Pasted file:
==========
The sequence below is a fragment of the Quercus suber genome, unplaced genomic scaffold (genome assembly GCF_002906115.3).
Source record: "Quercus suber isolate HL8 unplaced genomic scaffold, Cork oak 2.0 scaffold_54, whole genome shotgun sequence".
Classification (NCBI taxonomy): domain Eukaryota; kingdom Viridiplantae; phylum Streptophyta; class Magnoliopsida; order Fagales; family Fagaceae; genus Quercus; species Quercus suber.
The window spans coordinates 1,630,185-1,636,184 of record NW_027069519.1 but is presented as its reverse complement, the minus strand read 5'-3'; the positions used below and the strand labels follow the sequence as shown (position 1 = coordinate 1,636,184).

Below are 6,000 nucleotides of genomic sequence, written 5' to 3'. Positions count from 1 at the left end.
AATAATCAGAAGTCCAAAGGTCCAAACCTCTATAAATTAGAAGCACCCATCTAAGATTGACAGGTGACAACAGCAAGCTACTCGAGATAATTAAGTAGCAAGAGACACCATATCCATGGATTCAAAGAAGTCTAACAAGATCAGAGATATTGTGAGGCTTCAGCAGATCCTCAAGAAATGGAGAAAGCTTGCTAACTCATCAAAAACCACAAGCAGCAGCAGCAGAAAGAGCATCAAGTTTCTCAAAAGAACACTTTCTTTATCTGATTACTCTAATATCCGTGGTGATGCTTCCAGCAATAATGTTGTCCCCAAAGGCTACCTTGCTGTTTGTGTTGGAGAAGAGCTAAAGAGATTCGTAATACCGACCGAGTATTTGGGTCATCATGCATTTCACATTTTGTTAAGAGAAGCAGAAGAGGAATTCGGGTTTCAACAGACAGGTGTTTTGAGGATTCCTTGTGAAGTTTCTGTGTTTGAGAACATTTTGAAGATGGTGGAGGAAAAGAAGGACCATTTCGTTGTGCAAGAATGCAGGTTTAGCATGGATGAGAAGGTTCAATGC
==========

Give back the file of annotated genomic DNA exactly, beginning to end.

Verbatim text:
The sequence below is a fragment of the Quercus suber genome, unplaced genomic scaffold (genome assembly GCF_002906115.3).
Source record: "Quercus suber isolate HL8 unplaced genomic scaffold, Cork oak 2.0 scaffold_54, whole genome shotgun sequence".
Classification (NCBI taxonomy): domain Eukaryota; kingdom Viridiplantae; phylum Streptophyta; class Magnoliopsida; order Fagales; family Fagaceae; genus Quercus; species Quercus suber.
The window spans coordinates 1,630,185-1,636,184 of record NW_027069519.1 but is presented as its reverse complement, the minus strand read 5'-3'; the positions used below and the strand labels follow the sequence as shown (position 1 = coordinate 1,636,184).

Below are 6,000 nucleotides of genomic sequence, written 5' to 3'. Positions count from 1 at the left end.
AATAATCAGAAGTCCAAAGGTCCAAACCTCTATAAATTAGAAGCACCCATCTAAGATTGACAGGTGACAACAGCAAGCTACTCGAGATAATTAAGTAGCAAGAGACACCATATCCATGGATTCAAAGAAGTCTAACAAGATCAGAGATATTGTGAGGCTTCAGCAGATCCTCAAGAAATGGAGAAAGCTTGCTAACTCATCAAAAACCACAAGCAGCAGCAGCAGAAAGAGCATCAAGTTTCTCAAAAGAACACTTTCTTTATCTGATTACTCTAATATCCGTGGTGATGCTTCCAGCAATAATGTTGTCCCCAAAGGCTACCTTGCTGTTTGTGTTGGAGAAGAGCTAAAGAGATTCGTAATACCGACCGAGTATTTGGGTCATCATGCATTTCACATTTTGTTAAGAGAAGCAGAAGAGGAATTCGGGTTTCAACAGACAGGTGTTTTGAGGATTCCTTGTGAAGTTTCTGTGTTTGAGAACATTTTGAAGATGGTGGAGGAAAAGAAGGACCATTTCGTTGTGCAAGAATGCAGGTTTAGCATGGATGAGAAGGTTCAATGC